RAILS_ENV=production sudo -u git -H bundle exec rake gitlab:lfs:migrate

You can optionally track progress and verify that all packages migrated successfully using the PostgreSQL console:

  • sudo gitlab-rails dbconsole for Omnibus GitLab instances.
  • sudo -u git -H psql -d gitlabhq_production for source-installed instances.

Verify objectstg below (where store=2) has count of all LFS objects:

gitlabhq_production=# SELECT count(*) AS total, sum(case when file_store = '1' then 1 else 0 end) AS filesystem, sum(case when file_store = '2' then 1 else 0 end) AS objectstg FROM lfs_objects;

total | filesystem | objectstg
 2409 |          0 |      2409

Verify that there are no files on disk in the objects folder:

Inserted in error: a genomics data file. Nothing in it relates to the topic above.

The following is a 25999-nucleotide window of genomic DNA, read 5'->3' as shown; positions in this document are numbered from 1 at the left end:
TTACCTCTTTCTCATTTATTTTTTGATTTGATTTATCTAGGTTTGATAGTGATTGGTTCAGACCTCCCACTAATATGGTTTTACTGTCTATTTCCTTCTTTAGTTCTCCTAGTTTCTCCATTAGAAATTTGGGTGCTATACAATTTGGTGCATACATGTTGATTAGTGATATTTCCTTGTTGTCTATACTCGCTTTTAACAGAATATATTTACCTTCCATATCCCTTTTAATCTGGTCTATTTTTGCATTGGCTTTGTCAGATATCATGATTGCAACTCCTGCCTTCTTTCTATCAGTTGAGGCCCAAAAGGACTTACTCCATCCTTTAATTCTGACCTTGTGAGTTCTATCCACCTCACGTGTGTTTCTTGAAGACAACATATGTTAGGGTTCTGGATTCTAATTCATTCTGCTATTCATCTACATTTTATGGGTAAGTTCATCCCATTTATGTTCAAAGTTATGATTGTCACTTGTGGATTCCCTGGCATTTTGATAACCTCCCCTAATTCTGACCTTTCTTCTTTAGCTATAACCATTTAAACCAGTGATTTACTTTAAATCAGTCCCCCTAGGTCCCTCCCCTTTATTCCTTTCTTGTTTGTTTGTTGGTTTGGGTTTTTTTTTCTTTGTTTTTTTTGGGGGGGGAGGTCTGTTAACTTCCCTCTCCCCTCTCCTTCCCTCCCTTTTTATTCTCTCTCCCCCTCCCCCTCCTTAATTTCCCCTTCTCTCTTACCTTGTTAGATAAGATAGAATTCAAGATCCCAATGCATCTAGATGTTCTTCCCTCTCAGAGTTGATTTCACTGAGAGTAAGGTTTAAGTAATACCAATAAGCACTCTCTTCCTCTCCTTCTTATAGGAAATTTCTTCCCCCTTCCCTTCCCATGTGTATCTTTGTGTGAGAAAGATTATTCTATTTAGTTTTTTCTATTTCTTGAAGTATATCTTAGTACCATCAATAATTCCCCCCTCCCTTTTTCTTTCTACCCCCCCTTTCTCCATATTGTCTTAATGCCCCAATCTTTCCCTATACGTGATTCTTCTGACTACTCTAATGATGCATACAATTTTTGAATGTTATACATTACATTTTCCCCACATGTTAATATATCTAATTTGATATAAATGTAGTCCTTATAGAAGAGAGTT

sudo find /var/opt/gitlab/gitlab-rails/shared/lfs-objects -type f | grep -v tmp | wc -l

Option 2: Rails console

Log into the Rails console:

sudo gitlab-rails console

Upload LFS files manually

LfsObject.where(file_store: [nil, 1]).find_each do |lfs_object|
  lfs_object.file.migrate!(ObjectStorage::Store::REMOTE) if lfs_object.file.file.exists?

Migrating back to local storage

To migrate back to local storage:

  1. Set both direct_upload and background_upload to false under the LFS object storage settings. Don't forget to restart GitLab.
  2. Run rake gitlab:lfs:migrate_to_local on your console.
  3. Disable object_storage for LFS objects in gitlab.rb. Remember to restart GitLab afterwards.

Storage statistics